Total RNA was extracted from frozen leaf samples using the Polysaccharide Polyphenol plant total RNA rapid extraction kit (Bioteke, China) following the manufacturer’s instructions. RNA concentrations were determined using the NanoDrop2000C (ThermoFisher Scientific, USA), and RNA quality was evaluated by ratios of OD260 / OD280. cDNA was synthesized from total RNA using the PrimeScriptTM RT reagent kit with gDNA Eraser (TaKaRa, Japan). The quantitative real-time PCR (qRT-PCR) experiment was performed on a thermo-cycler, QuantStudio5 (ABI, USA). Each tube of qRT-PCR solution contained 10.0 μL iTaqTM Universal SYBR® Green Supermix (Bio-Rad, USA), 1.0 μL primer pair F/R, 2.0 μL cDNA, and 6.0 μL dH2O. The thermo-cycler was programed as follows: an initial incubation at 95°C for 10 min and followed by 40 cycles of 95°C for 5 s + 60°C for 20 s. For melting-curve analysis, the program was set to 95°C for 15 s, 60°C for 2 min and then the temperature was progressively increased to 95°C at a constant rate of 0.2°C/s. The primers used were shown in Supplementary Table S2. The Actin (GenBank accession: XM_006427792) was used as the reference gene. Since three proteins, CcGASA16, CcGASA17 and CcGASA18, were predicted to be derived from a single gene sequence (Ciclev10006243m.g) via alternative splicing, it was impossible to design primers to separate CcGASA18 from CcGASA16 and CcGASA17, and hence only CcGASA16 and CcGASA17 were eventually analyzed. For quality controls, three technical replicates were also used in addition to three biological replicates. The relative expression level, shown as the ratio of the analyzed gene to the reference gene, was determined by calculating the 2 −ΔΔCt (ΔCt = Ct CcGASA -Ct Actin). Data were statistically analyzed using ANOVA. Duncan’s LSD multiple range test (p ≤ 0.05) was performed to reveal significant changes. Figures were drawn by using the Origin 2019b.

The leaves, stems, young fruits and roots from healthy C. clementina trees were subjected to transcriptome profiling in a commercial biotech company, Oebiotech Company (China; https://www.oebiotech.com/) to reveal possible tissue-specific expression patterns. Briefly, total RNA was isolated from samples and used to prepare RNA-seq libraries. The libraries were then sequenced on Illumina Genome Analyzer platform. Clean reads were obtained by passing the row sequencing data through all quality control procedures, and were mapped to the C. clementina genome sequence using the HISAT2 software. The expression level of each gene in the RNA-seq libraries was calculated as the FPKM (Fragments Per Kilobase of transcript per Million fragments mapped) by using the Cuffquant and Cuffnorm software. The differentially expressed transcripts, defined by a fold change (|log2Fold Change|) of greater than 1 and a P value (false discovery rate, FDR) of less than 0.05, between samples were identified by using the DESeq2 [5] software.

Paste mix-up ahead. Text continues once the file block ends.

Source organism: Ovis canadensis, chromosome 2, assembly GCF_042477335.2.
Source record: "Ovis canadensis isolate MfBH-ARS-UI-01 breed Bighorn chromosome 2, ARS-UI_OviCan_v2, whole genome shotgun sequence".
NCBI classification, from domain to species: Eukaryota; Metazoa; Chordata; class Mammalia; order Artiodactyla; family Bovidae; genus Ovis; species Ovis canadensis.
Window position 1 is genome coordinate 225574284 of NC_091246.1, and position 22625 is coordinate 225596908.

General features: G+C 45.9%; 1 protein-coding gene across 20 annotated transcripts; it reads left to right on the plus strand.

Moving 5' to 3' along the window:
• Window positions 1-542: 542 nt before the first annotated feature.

Synteny analysis and calculation of Ka/Ks ratio for duplicated genes

CcGASA gene duplication events were identified according to the criteria proposed by Holub [21]. The Basic Circos function of TBtools software was used to show the interspersed segmental duplications using the data from the PLAZA (https://bioinformatics.psb.ugent.be/plaza/versions/plaza_v4_5_dicots/) [49]. The Ka (non-synonymous substitution rate) and Ks (synonymous substitution rate) between the duplicated genes were calculated using the online tool PAL2NAL (http://www.bork.embl.de/pal2nal/index.cgi?example=Yes#RunP2N). Mode of selection acting on the duplicated genes was evaluated through Ka/Ks ratio, and a positive, negative or neutral selection was considered when the ratio was > 1, < 1, or = 1, respectively. The gene loci of GASAs were extracted from the annotation gff3-file on the EnsemblPlants and the Orange (C. sinensis) Genome Annotation Project online database. Collinear pairs were extracted using TBtools [12] to identify syntenic blocks and duplications within the GASAs across the whole genomes of 7 species, C. clementina, C. sinensis, C. maxima, P. trifoliata, A. thaliana, M. domestica and V. vinifera. The collinearity map between these species was drawn with the help of MCScan X (TBtools software) program.

Analysis of transcription factor regulatory network and protein interaction network involving CcGASA proteins

Transcription factor (TFs) network prediction was performed online at the threshold parameter p-value ≤ 1e-5 on the Plant Transcriptional Regulatory Map (PTRM) website (http://plantregmap.gao-lab.org/regulation_prediction.php), using all the CcGASA sequences as an input. The Cytoscape 3.8 software was used to visualize the transcription factor regulatory network [27]. The predicted TFs were subjected to GO analyses on the Omicshare cloud platform (https://www.omicshare.com/tools/). The functional interacting network models of CcGASA proteins were predicted using the web program STRING 11.0 (http://string-db.org). The confidence parameter was set at a threshold of 0.40, and for other parameters the default values were used.

Results

Genome-wide distribution of C. clementina GASA genes and features of their deduced proteins

Eighteen putative CcGASA proteins were found by searching the C. clementine protein database against a model built from other known plant GASA proteins (Table 1), and correspondingly, 15 CcGASA genes were identified. The proteins were sequentially designated according to their chromosomal locations as CcGASA1–18 in this study (Fig. 1). Comparison between CcGASA4 and CcGASA5 showed that both are coded by the same gene, Ciclev10033115m.g. Similarly, CcGASA16, 17 and 18 are coded by Ciclev10006243m.g. It should be noted that Ciclev10013454m, previously designated as CcGASA4 [54], was re-designated as CcGASA12 in this study. As shown in Fig. 1, the 15 CcGASA genes were located on 7 scaffolds on the C. clementina genome. More specifically, 4 of them were on scaffold 5, 3 on scaffold 6, 3 on scaffold 9, 2 on Scaffold 3, 1 on scaffold 2 and 1 on scaffold 4.